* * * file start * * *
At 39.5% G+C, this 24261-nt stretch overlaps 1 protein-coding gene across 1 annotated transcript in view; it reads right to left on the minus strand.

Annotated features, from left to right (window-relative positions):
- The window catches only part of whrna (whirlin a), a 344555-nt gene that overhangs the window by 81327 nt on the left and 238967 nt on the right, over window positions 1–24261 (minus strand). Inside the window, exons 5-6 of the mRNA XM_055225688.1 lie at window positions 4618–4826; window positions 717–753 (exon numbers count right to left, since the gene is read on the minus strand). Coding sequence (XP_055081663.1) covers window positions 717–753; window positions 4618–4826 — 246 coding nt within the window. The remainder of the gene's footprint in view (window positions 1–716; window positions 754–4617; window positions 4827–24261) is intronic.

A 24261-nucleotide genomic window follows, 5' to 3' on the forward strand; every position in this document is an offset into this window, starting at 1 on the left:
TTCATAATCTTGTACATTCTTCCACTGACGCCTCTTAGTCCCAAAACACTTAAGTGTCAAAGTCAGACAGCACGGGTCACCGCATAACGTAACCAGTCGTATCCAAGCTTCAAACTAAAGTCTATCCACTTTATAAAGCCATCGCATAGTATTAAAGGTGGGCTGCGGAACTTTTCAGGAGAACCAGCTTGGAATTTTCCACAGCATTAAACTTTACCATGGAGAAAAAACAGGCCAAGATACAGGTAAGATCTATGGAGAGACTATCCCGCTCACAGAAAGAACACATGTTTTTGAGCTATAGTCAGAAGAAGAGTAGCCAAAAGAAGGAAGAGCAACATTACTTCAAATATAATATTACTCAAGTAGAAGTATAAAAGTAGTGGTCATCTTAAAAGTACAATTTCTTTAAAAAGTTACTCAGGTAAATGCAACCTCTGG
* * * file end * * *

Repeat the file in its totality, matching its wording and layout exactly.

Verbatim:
At 39.5% G+C, this 24261-nt stretch overlaps 1 protein-coding gene across 1 annotated transcript in view; it reads right to left on the minus strand.

Annotated features, from left to right (window-relative positions):
- The window catches only part of whrna (whirlin a), a 344555-nt gene that overhangs the window by 81327 nt on the left and 238967 nt on the right, over window positions 1–24261 (minus strand). Inside the window, exons 5-6 of the mRNA XM_055225688.1 lie at window positions 4618–4826; window positions 717–753 (exon numbers count right to left, since the gene is read on the minus strand). Coding sequence (XP_055081663.1) covers window positions 717–753; window positions 4618–4826 — 246 coding nt within the window. The remainder of the gene's footprint in view (window positions 1–716; window positions 754–4617; window positions 4827–24261) is intronic.

A 24261-nucleotide genomic window follows, 5' to 3' on the forward strand; every position in this document is an offset into this window, starting at 1 on the left:
TTCATAATCTTGTACATTCTTCCACTGACGCCTCTTAGTCCCAAAACACTTAAGTGTCAAAGTCAGACAGCACGGGTCACCGCATAACGTAACCAGTCGTATCCAAGCTTCAAACTAAAGTCTATCCACTTTATAAAGCCATCGCATAGTATTAAAGGTGGGCTGCGGAACTTTTCAGGAGAACCAGCTTGGAATTTTCCACAGCATTAAACTTTACCATGGAGAAAAAACAGGCCAAGATACAGGTAAGATCTATGGAGAGACTATCCCGCTCACAGAAAGAACACATGTTTTTGAGCTATAGTCAGAAGAAGAGTAGCCAAAAGAAGGAAGAGCAACATTACTTCAAATATAATATTACTCAAGTAGAAGTATAAAAGTAGTGGTCATCTTAAAAGTACAATTTCTTTAAAAAGTTACTCAGGTAAATGCAACCTCTGG